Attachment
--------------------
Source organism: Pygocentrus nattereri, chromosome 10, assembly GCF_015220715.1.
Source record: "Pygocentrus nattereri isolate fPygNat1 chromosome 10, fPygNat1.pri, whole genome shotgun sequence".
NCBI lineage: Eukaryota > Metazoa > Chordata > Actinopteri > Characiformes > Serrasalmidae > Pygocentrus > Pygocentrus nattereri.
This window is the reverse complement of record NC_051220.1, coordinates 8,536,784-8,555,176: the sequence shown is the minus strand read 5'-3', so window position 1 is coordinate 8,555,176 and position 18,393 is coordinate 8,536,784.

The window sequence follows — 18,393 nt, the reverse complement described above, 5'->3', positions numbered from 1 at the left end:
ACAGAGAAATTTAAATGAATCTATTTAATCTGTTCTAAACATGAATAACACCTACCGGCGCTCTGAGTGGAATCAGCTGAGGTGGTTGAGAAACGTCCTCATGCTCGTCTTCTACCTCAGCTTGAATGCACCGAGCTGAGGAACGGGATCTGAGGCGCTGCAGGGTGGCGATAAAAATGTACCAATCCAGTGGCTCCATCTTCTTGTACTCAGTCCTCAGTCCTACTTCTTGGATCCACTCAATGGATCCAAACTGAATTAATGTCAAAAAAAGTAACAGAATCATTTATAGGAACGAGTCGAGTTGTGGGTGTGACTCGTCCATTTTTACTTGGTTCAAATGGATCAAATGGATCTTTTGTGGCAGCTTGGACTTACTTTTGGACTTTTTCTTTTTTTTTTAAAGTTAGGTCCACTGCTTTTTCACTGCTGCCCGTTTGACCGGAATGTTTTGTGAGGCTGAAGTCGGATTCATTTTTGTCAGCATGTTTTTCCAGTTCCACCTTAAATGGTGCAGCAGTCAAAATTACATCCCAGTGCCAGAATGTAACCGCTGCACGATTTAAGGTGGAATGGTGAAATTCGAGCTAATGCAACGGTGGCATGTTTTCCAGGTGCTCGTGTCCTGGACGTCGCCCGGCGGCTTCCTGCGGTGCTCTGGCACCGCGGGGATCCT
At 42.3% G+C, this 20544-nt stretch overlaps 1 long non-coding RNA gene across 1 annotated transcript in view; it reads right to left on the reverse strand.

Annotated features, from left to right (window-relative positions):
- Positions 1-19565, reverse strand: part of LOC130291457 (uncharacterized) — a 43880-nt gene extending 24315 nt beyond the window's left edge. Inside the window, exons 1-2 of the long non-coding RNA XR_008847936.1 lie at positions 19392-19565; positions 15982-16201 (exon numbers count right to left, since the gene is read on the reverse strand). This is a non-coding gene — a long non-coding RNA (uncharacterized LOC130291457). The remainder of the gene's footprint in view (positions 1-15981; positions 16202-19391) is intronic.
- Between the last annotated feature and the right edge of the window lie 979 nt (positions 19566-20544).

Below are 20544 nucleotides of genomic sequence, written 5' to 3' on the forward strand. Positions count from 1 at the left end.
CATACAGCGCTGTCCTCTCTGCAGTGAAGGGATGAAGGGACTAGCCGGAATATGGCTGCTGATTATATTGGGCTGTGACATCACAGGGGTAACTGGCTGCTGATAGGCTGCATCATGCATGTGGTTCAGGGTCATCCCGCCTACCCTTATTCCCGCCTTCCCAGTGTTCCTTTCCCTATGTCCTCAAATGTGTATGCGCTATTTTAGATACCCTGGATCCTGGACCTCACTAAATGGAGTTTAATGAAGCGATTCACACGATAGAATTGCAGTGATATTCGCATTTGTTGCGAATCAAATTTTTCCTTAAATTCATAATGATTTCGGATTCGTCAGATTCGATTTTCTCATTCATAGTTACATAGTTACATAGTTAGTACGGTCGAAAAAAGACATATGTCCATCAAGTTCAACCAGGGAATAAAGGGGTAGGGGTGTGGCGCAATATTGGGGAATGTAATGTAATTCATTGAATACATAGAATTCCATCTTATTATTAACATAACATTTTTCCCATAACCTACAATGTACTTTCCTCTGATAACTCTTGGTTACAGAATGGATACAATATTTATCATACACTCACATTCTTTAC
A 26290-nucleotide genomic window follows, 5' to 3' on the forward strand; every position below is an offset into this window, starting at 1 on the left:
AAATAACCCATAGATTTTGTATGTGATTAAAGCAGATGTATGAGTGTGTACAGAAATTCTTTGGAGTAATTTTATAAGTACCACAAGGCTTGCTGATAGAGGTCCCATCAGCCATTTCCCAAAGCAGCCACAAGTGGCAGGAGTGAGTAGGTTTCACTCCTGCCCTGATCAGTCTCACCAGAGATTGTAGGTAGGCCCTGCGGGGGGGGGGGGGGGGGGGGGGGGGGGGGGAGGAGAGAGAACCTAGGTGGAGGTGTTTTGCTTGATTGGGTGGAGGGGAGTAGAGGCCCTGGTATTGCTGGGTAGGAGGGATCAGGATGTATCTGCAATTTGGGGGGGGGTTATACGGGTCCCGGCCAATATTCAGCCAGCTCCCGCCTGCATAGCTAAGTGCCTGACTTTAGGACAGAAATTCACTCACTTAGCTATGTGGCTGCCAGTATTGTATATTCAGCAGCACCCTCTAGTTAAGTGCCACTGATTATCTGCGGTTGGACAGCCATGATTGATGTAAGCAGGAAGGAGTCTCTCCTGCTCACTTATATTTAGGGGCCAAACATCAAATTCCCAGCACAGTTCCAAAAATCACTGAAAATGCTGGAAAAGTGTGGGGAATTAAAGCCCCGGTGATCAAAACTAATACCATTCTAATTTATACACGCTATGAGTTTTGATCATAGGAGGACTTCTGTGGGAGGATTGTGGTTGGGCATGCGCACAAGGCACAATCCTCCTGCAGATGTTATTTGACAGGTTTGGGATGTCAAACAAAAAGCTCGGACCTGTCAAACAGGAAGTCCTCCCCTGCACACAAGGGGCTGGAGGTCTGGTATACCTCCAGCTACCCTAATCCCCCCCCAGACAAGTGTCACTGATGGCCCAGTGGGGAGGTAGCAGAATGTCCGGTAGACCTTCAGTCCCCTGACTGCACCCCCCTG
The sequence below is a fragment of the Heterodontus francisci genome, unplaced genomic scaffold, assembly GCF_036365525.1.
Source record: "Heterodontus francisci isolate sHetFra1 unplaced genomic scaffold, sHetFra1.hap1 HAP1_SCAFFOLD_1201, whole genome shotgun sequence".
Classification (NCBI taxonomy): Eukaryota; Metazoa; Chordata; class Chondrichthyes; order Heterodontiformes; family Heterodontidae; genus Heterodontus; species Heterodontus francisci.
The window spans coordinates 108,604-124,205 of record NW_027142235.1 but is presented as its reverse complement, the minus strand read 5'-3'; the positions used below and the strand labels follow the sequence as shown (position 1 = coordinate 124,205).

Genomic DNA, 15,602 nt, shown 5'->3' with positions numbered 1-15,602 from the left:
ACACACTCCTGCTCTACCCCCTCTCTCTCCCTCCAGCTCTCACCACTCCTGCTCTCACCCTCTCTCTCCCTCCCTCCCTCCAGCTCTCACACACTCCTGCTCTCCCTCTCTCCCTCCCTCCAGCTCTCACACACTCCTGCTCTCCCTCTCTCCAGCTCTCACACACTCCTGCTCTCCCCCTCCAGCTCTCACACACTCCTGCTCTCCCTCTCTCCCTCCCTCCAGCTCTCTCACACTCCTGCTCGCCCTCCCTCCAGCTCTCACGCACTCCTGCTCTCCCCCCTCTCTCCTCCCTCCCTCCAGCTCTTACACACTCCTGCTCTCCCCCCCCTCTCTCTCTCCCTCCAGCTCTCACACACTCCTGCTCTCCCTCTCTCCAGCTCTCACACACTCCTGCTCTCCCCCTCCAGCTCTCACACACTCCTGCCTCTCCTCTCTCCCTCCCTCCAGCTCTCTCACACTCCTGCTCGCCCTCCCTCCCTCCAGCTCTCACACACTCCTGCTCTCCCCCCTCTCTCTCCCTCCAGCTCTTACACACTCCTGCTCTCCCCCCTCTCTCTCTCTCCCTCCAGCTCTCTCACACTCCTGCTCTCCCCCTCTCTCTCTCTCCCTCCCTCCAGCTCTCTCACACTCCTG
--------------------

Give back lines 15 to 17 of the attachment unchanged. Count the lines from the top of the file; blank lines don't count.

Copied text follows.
The sequence below is a fragment of the Heterodontus francisci genome, unplaced genomic scaffold, assembly GCF_036365525.1.
Source record: "Heterodontus francisci isolate sHetFra1 unplaced genomic scaffold, sHetFra1.hap1 HAP1_SCAFFOLD_1201, whole genome shotgun sequence".
Classification (NCBI taxonomy): Eukaryota; Metazoa; Chordata; class Chondrichthyes; order Heterodontiformes; family Heterodontidae; genus Heterodontus; species Heterodontus francisci.